The anti-federalists were America’s original populists, enriching the new constitutional order with their lively spirt of dissent. But no one today claims them as inspiration. Though essential actors in the grand drama in which the Constitution was debated, defended, and ratified, their contributions were overshadowed by the brilliant response of their adversaries. In criticizing the Constitution, they defended their own understanding of federalism, yet their opponents preemptively claimed that term for themselves.

Michael J. Faber’s An Anti-Federalist Constitution: The Development of Dissent in the Ratification Debates is an ambitious, erudite study of the Anti-Federalists on their own terms. Faber, a professor of political science at Texas State University, presents the Anti-Federalists as an opposition movement whose overlapping criticisms of the Constitution gradually coalesced into an alternative national vision.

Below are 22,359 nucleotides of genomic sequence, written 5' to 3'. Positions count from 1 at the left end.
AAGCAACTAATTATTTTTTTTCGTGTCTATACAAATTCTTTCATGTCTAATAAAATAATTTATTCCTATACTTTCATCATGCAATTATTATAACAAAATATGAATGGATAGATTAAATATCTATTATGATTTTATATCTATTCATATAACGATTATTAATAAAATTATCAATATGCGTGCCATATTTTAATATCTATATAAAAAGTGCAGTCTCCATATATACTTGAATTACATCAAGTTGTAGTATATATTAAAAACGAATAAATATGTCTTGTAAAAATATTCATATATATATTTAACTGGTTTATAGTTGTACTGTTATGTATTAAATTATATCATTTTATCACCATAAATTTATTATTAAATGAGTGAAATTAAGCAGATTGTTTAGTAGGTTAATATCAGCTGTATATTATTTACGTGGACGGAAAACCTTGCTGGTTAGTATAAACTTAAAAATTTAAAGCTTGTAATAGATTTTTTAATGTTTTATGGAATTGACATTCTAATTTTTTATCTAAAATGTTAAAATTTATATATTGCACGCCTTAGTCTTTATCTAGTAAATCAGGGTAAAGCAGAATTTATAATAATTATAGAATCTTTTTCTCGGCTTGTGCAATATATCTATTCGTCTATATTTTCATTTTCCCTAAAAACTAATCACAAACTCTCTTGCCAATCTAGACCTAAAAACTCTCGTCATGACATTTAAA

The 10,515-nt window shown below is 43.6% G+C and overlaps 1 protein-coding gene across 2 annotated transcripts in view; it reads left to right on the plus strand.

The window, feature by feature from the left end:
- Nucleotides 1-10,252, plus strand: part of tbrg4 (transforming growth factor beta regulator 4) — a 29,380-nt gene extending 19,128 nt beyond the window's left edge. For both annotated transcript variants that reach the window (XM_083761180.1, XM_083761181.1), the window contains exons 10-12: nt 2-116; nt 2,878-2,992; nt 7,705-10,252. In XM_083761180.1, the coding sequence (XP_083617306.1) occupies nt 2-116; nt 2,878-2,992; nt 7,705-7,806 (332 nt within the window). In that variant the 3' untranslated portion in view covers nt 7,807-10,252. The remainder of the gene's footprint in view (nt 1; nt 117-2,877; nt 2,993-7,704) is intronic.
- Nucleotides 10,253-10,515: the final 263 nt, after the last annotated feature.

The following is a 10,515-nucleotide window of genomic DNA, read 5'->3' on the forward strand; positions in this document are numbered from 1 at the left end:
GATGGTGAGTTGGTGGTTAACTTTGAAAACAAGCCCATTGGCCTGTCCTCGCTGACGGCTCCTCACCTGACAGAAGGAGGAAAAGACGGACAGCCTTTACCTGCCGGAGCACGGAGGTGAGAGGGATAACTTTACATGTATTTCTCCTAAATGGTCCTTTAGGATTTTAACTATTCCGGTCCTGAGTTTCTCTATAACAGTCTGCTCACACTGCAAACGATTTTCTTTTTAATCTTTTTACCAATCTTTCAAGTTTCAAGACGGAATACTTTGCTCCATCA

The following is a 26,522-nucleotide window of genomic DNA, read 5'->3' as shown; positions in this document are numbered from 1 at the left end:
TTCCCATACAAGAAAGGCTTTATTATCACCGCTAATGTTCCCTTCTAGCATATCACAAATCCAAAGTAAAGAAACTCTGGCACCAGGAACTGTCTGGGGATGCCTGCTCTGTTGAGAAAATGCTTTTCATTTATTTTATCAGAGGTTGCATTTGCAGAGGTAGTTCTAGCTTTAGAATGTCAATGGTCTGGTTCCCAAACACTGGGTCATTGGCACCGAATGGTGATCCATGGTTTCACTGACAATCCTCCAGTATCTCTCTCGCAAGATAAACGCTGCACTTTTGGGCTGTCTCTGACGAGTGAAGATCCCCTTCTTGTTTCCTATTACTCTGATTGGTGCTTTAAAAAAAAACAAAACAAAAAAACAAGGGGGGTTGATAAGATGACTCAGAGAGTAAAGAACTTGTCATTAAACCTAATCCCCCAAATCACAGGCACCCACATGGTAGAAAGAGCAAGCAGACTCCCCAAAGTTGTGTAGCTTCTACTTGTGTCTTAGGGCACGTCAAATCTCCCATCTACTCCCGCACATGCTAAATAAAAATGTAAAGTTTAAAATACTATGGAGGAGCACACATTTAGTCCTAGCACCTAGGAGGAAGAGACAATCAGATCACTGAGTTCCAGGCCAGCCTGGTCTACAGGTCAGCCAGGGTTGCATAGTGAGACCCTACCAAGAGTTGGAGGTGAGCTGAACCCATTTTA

The ratification debates, he observes, were “the most contentious and divisive war of words in the history of the United States.” The Federalists took the initiative, emerging from the secretive Philadelphia convention in September 1787 with a concrete national proposal. Anti-Federalists were left to voice various localized objections or defend a status quo that virtually everyone recognized as a failure. “Cultural capital” was overwhelmingly on the Federalists’ side—only 12 of the nearly 100 American newspapers were willing to publish essays criticizing the proposed Constitution. And the Federalists were not above using underhanded tactics and heavy-handed moralizing to suppress dissent. They tried to dismiss opponents of the Constitution as not simply wrong but corrupt and disreputable. Several states ratified the Constitution almost immediately, and the entire process appeared headed for a quick and quiet conclusion. But formidable dissent soon developed, especially in crucial states like Virginia, Massachusetts, and New York. Despite their best efforts, the Federalists found themselves in a dog fight.